Coin collecting is a popular hobby for many people. It’s enjoyable and rewarding, and some individuals even think of it as an investment. Investors are attracted to coins because their value continues to rise.
The historical value of antique coins appeals to certain coin collectors who do it for fun rather than profit. Coin collecting is a centuries-old hobby that has gained the title of “king’s leisure.” Ancient royalty was the first recognized coin collector, although anybody now enjoys it.
Collectors of coins buy and find new coins to add to their collections. Old Washington quarter coins are one of the most popular coins to collect. Knowing their rarities and variants, even if they appear ordinary, will help you comprehend the differences in value.
The 1967 quarter is a Washington quarter that has never been minted. It is made up entirely of nickel and copper, with no silver.
Washington quarters are 25-cent coins produced by the United States Mint. They were first released in 1932, with the first one designed by John Flanagan.
These coins succeeded the Standing Liberty quarter. It shows the head of George Washington, the first President of the United States, facing left. The word “LIBERTY” is written above the head, the year 1967 is inscribed below, and the phrase “IN GOD WE TRUST” is written in the lower-left corner.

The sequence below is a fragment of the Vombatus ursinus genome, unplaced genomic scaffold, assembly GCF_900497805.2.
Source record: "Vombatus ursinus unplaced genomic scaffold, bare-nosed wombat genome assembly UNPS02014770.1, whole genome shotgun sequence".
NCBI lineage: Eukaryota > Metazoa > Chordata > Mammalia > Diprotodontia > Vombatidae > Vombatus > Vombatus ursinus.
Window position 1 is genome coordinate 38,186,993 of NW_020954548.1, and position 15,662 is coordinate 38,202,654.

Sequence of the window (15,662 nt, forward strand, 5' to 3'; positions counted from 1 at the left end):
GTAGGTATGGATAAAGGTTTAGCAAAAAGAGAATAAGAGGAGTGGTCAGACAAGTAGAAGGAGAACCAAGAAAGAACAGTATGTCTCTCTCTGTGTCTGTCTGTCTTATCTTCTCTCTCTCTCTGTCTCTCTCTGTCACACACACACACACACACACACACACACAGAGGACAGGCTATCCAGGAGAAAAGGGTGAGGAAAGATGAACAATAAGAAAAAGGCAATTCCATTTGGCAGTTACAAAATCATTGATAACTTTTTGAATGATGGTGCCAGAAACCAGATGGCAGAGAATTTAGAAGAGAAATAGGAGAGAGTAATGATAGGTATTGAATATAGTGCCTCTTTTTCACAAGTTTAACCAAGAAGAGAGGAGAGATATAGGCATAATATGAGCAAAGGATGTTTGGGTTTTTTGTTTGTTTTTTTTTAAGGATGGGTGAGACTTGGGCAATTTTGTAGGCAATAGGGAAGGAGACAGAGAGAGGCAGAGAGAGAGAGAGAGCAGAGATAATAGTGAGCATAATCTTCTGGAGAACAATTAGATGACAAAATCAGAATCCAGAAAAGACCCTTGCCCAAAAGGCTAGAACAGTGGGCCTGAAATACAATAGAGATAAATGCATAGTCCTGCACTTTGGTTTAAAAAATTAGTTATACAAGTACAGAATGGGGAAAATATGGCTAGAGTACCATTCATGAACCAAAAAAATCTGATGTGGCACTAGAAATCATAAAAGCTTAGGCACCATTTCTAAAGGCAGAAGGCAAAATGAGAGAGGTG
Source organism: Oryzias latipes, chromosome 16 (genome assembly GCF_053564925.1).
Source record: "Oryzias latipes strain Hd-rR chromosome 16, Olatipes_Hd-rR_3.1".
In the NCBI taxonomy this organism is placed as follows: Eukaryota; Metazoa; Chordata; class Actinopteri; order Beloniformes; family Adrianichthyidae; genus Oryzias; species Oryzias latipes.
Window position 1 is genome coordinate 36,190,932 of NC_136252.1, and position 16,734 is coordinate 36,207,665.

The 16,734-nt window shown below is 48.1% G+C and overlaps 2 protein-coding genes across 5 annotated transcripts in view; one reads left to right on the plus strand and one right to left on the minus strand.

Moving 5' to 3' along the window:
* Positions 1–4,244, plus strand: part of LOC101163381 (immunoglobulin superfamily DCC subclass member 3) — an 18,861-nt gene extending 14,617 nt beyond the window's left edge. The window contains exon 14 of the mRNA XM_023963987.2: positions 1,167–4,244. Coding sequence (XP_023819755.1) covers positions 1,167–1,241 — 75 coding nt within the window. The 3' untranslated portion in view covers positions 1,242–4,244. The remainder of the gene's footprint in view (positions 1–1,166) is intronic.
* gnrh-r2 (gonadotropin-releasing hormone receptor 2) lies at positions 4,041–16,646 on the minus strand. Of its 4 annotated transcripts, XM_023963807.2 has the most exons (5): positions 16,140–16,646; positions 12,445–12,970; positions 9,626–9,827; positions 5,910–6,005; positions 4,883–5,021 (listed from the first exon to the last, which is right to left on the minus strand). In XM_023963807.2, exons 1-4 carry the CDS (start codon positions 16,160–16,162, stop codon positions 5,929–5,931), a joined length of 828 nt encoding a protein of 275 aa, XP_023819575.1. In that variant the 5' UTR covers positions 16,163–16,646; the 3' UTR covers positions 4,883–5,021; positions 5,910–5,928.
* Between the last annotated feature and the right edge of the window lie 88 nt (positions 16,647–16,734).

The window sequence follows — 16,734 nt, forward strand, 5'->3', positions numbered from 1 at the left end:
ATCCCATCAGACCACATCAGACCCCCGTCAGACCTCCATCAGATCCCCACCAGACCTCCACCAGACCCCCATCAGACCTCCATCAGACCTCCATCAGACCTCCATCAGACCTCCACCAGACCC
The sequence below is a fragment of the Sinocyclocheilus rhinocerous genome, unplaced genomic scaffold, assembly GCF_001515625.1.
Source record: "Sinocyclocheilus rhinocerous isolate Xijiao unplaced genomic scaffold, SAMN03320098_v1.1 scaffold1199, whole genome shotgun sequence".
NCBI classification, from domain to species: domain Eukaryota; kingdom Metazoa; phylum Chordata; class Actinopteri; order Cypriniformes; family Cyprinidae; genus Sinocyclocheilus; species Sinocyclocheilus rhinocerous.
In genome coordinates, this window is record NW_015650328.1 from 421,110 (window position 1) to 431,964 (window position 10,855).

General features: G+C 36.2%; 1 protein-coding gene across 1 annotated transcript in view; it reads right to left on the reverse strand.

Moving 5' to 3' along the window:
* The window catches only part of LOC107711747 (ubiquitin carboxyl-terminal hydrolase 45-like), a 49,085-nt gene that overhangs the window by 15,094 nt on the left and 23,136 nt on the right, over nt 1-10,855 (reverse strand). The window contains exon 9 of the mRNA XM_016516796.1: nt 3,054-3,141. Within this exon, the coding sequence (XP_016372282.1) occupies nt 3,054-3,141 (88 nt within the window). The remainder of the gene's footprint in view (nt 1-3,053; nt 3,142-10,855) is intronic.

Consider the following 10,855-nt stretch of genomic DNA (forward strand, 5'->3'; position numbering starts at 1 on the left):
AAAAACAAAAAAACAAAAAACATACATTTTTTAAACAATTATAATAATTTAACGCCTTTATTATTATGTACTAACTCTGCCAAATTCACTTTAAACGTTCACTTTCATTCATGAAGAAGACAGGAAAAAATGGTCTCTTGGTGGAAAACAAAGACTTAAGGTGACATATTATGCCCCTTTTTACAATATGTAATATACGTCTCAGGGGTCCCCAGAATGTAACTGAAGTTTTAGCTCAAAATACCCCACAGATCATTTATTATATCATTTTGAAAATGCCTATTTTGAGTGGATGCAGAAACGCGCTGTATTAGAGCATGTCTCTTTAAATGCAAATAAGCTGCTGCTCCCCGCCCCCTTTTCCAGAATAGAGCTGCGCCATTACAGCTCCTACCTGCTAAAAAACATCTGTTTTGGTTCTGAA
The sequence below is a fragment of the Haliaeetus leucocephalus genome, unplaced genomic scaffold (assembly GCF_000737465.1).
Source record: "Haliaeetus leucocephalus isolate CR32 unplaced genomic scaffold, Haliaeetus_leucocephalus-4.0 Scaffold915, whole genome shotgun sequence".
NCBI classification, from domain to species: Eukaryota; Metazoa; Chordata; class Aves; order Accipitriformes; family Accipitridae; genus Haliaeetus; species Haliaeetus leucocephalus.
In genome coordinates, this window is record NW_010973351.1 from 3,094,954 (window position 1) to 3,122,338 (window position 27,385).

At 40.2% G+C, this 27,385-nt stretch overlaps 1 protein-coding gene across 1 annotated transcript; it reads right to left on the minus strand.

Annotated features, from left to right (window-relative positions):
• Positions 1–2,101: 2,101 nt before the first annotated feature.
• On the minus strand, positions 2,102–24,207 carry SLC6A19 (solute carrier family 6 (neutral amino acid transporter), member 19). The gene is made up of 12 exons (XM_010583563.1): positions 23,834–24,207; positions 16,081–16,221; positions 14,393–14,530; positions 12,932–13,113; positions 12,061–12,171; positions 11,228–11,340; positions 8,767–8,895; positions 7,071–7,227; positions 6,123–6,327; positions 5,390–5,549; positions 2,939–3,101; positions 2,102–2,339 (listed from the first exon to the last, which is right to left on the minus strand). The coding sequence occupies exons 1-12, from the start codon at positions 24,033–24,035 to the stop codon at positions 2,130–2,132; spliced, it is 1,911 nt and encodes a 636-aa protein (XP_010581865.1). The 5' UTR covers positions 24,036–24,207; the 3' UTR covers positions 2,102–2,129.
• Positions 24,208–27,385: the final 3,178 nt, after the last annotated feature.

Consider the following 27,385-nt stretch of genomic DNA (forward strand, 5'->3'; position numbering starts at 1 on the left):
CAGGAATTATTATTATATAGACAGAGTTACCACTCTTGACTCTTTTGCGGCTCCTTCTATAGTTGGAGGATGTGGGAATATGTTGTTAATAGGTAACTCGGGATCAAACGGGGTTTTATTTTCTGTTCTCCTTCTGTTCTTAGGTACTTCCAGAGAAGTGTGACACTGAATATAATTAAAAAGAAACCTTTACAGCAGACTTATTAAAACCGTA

The eagle engraving on the reverse side has its wings spread and is framed on the bottom by olive branches.
The 1967 quarter, like previous Washington quarters, is made of nickel and copper. Hard metals make getting a good impression during the striking process more difficult. Thus, they last longer.
If you have a 1967 quarter, inspect it for indications of wear and tear. If it is worn, it circulates. Uncirculated coins are cheap, whereas circulated coins are only worth a quarter of their face value. The majority of coin collectors prize uncirculated coins. The following is a list of grading for quarter coins
A coin graded Extra Fine-40 (EF40, EF-40, XF-40, or XF40) has just the slightest indications of wear. Every other feature and design element is sharp and clear. The highest portions of the coin, especially the face and hair around the ear, can exhibit deterioration. On the reverse side, wear can be seen on the eagle’s claws, legs, and breast, but all other elements are perfectly defined, despite some mint luster.
Uncirculated-55: This grading, often called AU55 or AU-55, indicates that the highest points have very little wear and abrasions. The surfaces are flawless, and the mint luster is almost perfect.
Mint State-63: Also known as MS-63 or MS63, this coin is in mint condition and shows no indications of wear. Minor limitations include bag marks, contact marks, and scraps. The coin is visually pleasing in general.
Mint State-65, often known as MS-65 or MS-65, is a coin with a high degree of mint luster on the surface. The coin is nicely struck, with only a few hairlines evident with a magnifying lens, despite a few contact and bag marks. Overall, it’s fantastic and immensely gratifying.
Mint State-67 refers to a coin with all of its original lusters. The coin’s contact blemishes are hardly apparent, but the currency has a lot of appeals. The obverse side shows no signs of wear, and all details are precise.